Date of Award


Document Type

Scholarly Project

Degree Name

Doctor of Physical Therapy (DPT)


Physical Therapy

First Advisor

Meridee Danks


Accidental Falls; Aged; Exercise Test -- methods; Gait; Postural Balance; Risk Assessment; Risk Factors


Background/Purpose: The Four Square Step Test (FSST) measures dynamic standing balance and agility and was developed to identify older adults at risk for falls. It has a cognitive component for remembering the stepping sequence but has never been tested with an additional cognitive task. The purpose of this study was to collect normative data for the FSST and Cognitive FSST in community dwelling adults for various age groups.

Materials/Methods: Eighty-seven community-dwelling adults (55 females, 32 males) between the age 21 and 86 (48.22 years) were included in the study. Participants completed a fall risk checklist and a cognitive screen prior to the FSST. The best time of the first two successful trials was recorded for statistical interpretation. The participant then performed the FSST without and with a cognitive task involving subtraction by 3s.

Results: Ages were organized into three categories, 20-39 (n=31), 40-59 (n=23), and > 60 years (n=31). Times of the FSST and Cognitive FSST tended to increase within age groups, indicating slower performance. When adding a cognitive task to the FSST, female times were consistent throughout age groups, but male times increased in the oldest age group (60+). There was a trend between fall risk and cognitive memory scores on the Mini-Cog. Two of the three participants were identified as a fall risk on the FSST (cut off score >15 seconds) and CDC Fall Risk Checklist (score of > 4), and had a positive Mini-Cog score.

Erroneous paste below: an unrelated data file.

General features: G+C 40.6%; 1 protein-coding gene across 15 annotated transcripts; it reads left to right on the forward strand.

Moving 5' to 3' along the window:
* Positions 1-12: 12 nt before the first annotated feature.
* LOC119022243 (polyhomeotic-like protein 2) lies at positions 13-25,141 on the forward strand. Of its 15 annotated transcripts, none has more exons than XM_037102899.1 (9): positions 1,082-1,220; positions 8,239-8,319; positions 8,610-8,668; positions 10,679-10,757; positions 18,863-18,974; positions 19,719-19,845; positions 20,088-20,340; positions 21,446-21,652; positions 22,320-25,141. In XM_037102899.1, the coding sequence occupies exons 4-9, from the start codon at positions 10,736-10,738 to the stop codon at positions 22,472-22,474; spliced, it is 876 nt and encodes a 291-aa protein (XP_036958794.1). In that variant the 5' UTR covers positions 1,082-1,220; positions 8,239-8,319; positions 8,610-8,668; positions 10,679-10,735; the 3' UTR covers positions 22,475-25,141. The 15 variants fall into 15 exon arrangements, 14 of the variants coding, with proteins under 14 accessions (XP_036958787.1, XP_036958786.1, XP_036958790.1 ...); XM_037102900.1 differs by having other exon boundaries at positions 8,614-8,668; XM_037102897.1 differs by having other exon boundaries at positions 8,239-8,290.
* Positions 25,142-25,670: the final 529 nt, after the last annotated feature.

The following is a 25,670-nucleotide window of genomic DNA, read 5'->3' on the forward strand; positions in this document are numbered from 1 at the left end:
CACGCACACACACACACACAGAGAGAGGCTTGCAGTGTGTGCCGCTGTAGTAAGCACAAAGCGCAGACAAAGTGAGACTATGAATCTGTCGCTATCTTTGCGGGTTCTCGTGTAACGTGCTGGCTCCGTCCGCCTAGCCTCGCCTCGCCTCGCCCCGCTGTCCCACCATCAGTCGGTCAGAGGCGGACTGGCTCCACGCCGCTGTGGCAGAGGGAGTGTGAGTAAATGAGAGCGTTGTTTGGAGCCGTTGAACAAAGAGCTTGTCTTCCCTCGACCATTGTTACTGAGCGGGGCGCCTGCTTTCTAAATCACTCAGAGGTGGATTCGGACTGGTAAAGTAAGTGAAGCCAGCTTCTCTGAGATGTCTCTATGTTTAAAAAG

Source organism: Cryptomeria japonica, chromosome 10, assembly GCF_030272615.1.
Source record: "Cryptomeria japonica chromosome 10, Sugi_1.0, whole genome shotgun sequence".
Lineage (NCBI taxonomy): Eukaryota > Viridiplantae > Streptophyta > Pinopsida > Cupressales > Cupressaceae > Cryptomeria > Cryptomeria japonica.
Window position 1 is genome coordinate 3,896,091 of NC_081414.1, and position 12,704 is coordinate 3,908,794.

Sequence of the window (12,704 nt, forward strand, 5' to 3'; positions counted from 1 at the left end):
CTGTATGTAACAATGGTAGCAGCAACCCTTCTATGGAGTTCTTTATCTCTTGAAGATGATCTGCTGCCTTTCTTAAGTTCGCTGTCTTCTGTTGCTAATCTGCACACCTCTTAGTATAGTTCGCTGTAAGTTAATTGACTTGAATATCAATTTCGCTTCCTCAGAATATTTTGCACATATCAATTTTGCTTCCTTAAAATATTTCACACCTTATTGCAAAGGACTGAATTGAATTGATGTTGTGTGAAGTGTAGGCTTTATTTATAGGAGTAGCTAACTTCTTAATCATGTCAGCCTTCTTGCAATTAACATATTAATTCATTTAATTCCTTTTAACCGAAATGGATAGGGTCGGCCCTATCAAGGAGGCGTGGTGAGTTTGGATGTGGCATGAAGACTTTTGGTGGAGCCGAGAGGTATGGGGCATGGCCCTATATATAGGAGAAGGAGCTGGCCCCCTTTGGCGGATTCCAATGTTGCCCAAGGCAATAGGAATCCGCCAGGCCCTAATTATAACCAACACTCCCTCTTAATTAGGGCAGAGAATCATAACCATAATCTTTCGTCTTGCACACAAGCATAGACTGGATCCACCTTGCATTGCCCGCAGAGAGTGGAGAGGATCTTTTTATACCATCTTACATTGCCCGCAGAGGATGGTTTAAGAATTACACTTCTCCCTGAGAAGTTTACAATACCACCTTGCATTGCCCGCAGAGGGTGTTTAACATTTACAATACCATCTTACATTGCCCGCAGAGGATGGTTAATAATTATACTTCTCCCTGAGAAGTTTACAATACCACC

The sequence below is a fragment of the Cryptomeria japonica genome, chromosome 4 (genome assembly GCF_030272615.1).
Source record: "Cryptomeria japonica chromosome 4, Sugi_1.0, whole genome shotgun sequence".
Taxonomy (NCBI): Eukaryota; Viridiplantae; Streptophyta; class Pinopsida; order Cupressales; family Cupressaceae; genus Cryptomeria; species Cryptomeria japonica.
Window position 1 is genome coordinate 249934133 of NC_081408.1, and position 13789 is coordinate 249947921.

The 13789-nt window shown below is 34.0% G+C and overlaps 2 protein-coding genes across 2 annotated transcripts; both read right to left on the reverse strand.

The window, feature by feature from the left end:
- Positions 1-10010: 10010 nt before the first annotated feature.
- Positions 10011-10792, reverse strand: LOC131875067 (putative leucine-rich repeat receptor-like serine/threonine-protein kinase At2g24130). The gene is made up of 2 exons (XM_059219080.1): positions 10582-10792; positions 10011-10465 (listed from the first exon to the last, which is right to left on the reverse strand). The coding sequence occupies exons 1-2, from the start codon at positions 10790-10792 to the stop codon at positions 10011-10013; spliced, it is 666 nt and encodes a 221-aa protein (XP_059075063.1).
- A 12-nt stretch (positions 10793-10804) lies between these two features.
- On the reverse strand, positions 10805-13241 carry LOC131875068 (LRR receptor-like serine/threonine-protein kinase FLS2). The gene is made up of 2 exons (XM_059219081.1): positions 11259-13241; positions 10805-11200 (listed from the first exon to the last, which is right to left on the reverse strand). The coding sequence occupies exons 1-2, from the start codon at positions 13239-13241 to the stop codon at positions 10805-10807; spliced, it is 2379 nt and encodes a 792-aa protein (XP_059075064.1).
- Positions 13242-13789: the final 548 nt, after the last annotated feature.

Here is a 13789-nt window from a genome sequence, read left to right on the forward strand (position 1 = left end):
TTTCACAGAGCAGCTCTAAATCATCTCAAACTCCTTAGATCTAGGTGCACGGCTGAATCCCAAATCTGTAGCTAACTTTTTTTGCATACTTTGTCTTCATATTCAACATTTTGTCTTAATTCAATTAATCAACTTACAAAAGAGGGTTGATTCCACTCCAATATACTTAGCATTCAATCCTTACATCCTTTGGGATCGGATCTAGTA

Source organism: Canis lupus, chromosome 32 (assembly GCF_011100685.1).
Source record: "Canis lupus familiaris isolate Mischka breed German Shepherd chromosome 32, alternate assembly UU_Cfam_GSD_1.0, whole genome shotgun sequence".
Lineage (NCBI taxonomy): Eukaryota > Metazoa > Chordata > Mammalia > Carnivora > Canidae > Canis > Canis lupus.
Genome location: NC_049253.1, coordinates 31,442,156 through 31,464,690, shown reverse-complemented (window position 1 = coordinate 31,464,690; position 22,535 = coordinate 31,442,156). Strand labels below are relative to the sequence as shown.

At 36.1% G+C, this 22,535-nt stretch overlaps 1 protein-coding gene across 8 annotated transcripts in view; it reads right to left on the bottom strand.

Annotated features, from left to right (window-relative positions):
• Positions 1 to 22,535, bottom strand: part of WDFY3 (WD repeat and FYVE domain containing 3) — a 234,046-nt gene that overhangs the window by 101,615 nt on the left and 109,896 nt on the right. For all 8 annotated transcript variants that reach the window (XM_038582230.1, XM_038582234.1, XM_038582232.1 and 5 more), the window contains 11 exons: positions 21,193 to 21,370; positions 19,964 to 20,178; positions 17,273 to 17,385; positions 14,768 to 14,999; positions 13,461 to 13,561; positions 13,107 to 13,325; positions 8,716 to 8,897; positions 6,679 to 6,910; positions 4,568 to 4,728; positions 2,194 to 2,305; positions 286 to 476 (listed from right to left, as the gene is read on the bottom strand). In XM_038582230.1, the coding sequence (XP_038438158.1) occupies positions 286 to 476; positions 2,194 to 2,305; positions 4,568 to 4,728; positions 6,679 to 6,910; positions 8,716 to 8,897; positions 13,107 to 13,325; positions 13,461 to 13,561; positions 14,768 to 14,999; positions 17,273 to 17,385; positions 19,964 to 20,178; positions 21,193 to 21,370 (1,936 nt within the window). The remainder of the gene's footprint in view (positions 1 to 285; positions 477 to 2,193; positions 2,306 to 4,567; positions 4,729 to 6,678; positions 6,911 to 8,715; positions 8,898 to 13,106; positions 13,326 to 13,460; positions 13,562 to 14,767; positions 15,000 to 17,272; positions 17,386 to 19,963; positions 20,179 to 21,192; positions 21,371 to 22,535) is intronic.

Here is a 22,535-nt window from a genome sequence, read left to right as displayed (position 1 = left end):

Conclusion: Age was a factor in performance with the FSST and Cognitive FSST. Gender also appeared to have a greater influence in older individuals. The Cognitive FSST results tended to show a slower time and an increase in errors in performance on a previously learned multi-directional stepping task. There was a more significant challenge noted in adults over the age 60. Further research is needed to identify a fall risk cut off score and establish normative data with the Cognitive FSST.

Clinical Relevance: The FSST is a quick and inexpensive balance assessment commonly used in the clinic to determine if a patient is at risk for falling. It creates a more challenging assessment integrating a multi-task activity when assessing balance allowing the physical therapists to further assess functional abilities.